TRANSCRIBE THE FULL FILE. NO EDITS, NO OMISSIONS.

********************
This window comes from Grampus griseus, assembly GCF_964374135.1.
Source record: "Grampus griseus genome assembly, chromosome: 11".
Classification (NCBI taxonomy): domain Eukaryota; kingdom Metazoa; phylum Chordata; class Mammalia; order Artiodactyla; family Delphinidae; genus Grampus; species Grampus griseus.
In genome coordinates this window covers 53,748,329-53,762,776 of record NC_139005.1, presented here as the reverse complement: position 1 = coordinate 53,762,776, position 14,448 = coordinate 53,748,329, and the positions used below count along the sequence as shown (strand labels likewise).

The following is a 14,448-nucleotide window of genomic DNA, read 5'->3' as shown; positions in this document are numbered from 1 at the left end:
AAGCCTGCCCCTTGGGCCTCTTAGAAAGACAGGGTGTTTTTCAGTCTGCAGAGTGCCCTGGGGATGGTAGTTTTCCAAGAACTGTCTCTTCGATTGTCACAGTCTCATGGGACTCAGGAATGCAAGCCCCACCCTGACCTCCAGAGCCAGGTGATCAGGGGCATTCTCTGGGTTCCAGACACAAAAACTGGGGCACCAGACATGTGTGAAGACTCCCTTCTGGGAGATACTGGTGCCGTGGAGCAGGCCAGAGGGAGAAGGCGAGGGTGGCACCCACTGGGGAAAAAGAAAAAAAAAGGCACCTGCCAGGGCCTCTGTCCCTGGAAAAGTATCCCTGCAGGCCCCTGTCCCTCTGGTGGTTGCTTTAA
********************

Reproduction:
This window comes from Grampus griseus, assembly GCF_964374135.1.
Source record: "Grampus griseus genome assembly, chromosome: 11".
Classification (NCBI taxonomy): domain Eukaryota; kingdom Metazoa; phylum Chordata; class Mammalia; order Artiodactyla; family Delphinidae; genus Grampus; species Grampus griseus.
In genome coordinates this window covers 53,748,329-53,762,776 of record NC_139005.1, presented here as the reverse complement: position 1 = coordinate 53,762,776, position 14,448 = coordinate 53,748,329, and the positions used below count along the sequence as shown (strand labels likewise).

The following is a 14,448-nucleotide window of genomic DNA, read 5'->3' as shown; positions in this document are numbered from 1 at the left end:
AAGCCTGCCCCTTGGGCCTCTTAGAAAGACAGGGTGTTTTTCAGTCTGCAGAGTGCCCTGGGGATGGTAGTTTTCCAAGAACTGTCTCTTCGATTGTCACAGTCTCATGGGACTCAGGAATGCAAGCCCCACCCTGACCTCCAGAGCCAGGTGATCAGGGGCATTCTCTGGGTTCCAGACACAAAAACTGGGGCACCAGACATGTGTGAAGACTCCCTTCTGGGAGATACTGGTGCCGTGGAGCAGGCCAGAGGGAGAAGGCGAGGGTGGCACCCACTGGGGAAAAAGAAAAAAAAAGGCACCTGCCAGGGCCTCTGTCCCTGGAAAAGTATCCCTGCAGGCCCCTGTCCCTCTGGTGGTTGCTTTAA